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Thumbscrew, 2.0

Software vendors unveil a new program designed to maximize revenues -- their revenues, not their customers'.

Seems those 17th-century Italians were wrong: you can get blood from a stone.

In a move that is guaranteed to raise the hackles of finance chiefs at cash-strapped companies, software vendors are attempting to wring more money out of existing customers. Part of the wringing stems from revamped pricing strategies — strategies necessitated by such emerging technologies as partitioned servers and multicore chip processors.

A good portion of the extra vendor income, however, is coming from aggressive policing of current licensing agreements. The new get-tough attitude of vendors has, in part, been spawned by the revival of the enterprise software industry. During the tech downturn that commenced in 2001, application makers were so keen to hold on to customers that they often looked the other way when clients violated terms of their agreements.

No longer. With the return of corporate spending on software, vendors now appear more willing to confront abusers and cheats (aka paying customers). Licensing fees, which include yearly charges for maintenance, support, and upgrades, are on the rise, and now routinely top 20 percent of the purchase price of an application. Tech research firm Gartner sees no letup there, noting that the cost of software licenses could bump up by as much as 50 percent by 2006. With the cost of enterprise apps also on the way up, the recurring income generated by licenses has become too sizable for software makers to ignore. “Vendors are now looking at their licensing agreements,” confirms San Francisco-based David Marston, PricewaterhouseCoopers’s U.S. leader for licensing management services. “Customers are going to have to start living with the terms of their agreements.”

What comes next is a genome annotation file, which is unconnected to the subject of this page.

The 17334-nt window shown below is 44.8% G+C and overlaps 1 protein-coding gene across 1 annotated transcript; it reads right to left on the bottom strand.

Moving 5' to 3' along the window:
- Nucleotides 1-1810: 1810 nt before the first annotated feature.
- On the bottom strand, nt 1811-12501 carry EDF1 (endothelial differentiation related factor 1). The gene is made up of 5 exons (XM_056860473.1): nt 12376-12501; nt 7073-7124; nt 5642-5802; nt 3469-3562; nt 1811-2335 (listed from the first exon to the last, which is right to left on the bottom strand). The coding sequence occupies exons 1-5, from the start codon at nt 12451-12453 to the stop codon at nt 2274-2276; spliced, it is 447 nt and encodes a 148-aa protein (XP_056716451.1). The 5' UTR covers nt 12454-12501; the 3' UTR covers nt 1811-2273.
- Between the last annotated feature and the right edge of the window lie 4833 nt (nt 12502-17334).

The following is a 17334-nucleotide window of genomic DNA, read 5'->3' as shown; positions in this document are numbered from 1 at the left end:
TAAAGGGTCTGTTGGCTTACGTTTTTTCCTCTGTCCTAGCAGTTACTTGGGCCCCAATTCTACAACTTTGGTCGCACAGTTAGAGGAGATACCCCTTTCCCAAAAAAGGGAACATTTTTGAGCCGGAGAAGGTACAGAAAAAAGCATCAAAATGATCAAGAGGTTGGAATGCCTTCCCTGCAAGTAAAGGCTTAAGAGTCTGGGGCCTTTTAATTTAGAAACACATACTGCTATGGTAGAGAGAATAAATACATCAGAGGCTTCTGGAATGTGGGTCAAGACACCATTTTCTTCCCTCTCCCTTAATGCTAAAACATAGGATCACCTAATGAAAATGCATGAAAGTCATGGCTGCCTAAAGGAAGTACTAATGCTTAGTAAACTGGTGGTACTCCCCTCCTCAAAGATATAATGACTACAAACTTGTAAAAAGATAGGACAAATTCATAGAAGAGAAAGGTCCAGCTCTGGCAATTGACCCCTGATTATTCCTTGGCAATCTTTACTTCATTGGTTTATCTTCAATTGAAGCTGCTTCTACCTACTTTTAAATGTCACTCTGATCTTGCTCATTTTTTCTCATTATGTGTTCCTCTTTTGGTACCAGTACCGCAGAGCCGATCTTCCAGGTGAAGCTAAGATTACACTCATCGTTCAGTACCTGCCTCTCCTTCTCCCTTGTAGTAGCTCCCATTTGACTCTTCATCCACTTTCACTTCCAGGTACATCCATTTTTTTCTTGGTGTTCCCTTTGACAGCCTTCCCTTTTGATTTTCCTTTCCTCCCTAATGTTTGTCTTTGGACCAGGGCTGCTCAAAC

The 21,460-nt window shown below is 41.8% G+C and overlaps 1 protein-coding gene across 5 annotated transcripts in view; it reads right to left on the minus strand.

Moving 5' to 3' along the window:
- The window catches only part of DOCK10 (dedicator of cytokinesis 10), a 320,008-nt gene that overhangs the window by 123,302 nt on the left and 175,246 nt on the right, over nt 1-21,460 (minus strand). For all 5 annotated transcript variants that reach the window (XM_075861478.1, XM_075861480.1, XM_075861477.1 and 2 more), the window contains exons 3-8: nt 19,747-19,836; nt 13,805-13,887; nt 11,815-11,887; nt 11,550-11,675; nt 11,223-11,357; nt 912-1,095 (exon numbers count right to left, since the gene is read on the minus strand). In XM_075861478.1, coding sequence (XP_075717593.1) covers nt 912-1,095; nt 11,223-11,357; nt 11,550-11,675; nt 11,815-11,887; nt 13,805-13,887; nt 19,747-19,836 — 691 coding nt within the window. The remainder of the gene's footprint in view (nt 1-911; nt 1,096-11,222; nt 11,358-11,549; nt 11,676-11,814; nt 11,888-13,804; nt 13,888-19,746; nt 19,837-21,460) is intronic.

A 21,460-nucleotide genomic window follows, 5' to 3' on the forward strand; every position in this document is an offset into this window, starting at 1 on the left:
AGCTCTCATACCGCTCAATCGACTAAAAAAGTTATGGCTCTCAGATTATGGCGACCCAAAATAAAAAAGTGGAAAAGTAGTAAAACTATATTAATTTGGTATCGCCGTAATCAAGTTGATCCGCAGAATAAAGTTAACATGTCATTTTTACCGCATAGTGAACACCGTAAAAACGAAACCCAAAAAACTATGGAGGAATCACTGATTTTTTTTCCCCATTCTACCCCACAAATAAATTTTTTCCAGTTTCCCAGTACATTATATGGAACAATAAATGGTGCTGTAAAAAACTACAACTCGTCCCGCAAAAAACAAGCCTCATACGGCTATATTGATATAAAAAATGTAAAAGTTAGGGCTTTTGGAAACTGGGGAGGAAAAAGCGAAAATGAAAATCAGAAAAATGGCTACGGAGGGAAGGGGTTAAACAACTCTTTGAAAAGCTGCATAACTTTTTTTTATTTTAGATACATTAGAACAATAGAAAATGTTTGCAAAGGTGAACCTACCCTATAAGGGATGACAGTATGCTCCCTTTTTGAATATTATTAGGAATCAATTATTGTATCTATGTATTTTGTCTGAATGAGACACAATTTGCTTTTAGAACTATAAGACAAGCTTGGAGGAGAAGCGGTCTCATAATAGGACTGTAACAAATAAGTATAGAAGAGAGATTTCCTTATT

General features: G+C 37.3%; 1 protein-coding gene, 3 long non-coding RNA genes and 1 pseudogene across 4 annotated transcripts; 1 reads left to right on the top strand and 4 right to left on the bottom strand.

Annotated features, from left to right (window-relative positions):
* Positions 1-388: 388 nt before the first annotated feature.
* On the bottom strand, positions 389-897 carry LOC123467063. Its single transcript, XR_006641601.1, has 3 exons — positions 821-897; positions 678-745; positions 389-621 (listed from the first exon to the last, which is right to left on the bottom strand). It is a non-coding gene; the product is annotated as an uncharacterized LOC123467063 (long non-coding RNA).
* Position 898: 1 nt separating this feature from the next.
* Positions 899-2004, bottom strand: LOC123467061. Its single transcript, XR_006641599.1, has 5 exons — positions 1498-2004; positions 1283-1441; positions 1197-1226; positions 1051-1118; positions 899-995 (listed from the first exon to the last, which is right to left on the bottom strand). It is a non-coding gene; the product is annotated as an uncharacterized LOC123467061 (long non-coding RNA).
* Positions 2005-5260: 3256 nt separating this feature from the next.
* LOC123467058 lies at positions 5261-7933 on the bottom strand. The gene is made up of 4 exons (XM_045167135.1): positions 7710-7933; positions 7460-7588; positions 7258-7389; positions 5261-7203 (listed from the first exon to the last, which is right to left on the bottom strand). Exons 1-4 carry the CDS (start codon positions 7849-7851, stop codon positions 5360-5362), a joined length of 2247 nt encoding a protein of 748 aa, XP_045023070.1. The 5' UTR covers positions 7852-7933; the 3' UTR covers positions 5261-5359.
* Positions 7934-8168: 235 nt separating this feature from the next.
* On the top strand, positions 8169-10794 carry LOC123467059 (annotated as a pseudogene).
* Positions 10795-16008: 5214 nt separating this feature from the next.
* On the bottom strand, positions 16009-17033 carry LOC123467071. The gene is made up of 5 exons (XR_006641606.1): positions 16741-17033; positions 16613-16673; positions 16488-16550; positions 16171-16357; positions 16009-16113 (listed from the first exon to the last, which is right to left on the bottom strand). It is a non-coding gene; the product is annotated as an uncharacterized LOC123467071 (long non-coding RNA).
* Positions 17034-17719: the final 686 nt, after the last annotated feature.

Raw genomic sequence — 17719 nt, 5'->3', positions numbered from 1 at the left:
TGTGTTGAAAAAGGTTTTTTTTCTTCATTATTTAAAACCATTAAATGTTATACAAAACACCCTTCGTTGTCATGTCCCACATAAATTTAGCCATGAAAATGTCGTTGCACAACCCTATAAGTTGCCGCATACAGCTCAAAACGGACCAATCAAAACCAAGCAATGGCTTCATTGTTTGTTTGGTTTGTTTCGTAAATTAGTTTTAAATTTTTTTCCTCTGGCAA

They may not have any choice. While Ford Motor Co. ditched its Oracle procurement system in August, few management teams are willing to rip out entire enterprise applications. For large companies, such programs cost tens of millions of dollars to buy and take months — if not years — to deploy. Indeed, it appears a growing number of executives at IT companies now view their existing customers as chickens ready for the plucking. “Where [else] can vendors get growth in earnings per share?” asks Marston. “It means they don’t have to spend to acquire new customers.”

But industry watchers say some old customers resent being socked for products and services that, until recently, could be taken for granted. “Customers felt like they had finally been liberated from this onerous and somewhat unpredictable cost structure,” says Steven Frank, a partner in the patent and intellectual-property practice group at Boston law firm Testa Hurwitz & Thibeault LLP. “Many now feel that they’re essentially paying to maintain a product they’ve already bought.”

License to Bill

The hard-as-nails attitude of vendors reflects a marked change in the software business itself. Increasingly, companies are purchasing suites of software from single businesses, rather than buying best-of-breed applications from various designers. While the approach simplifies systems administration — and improves data flow — it virtually locks customers into one product line.

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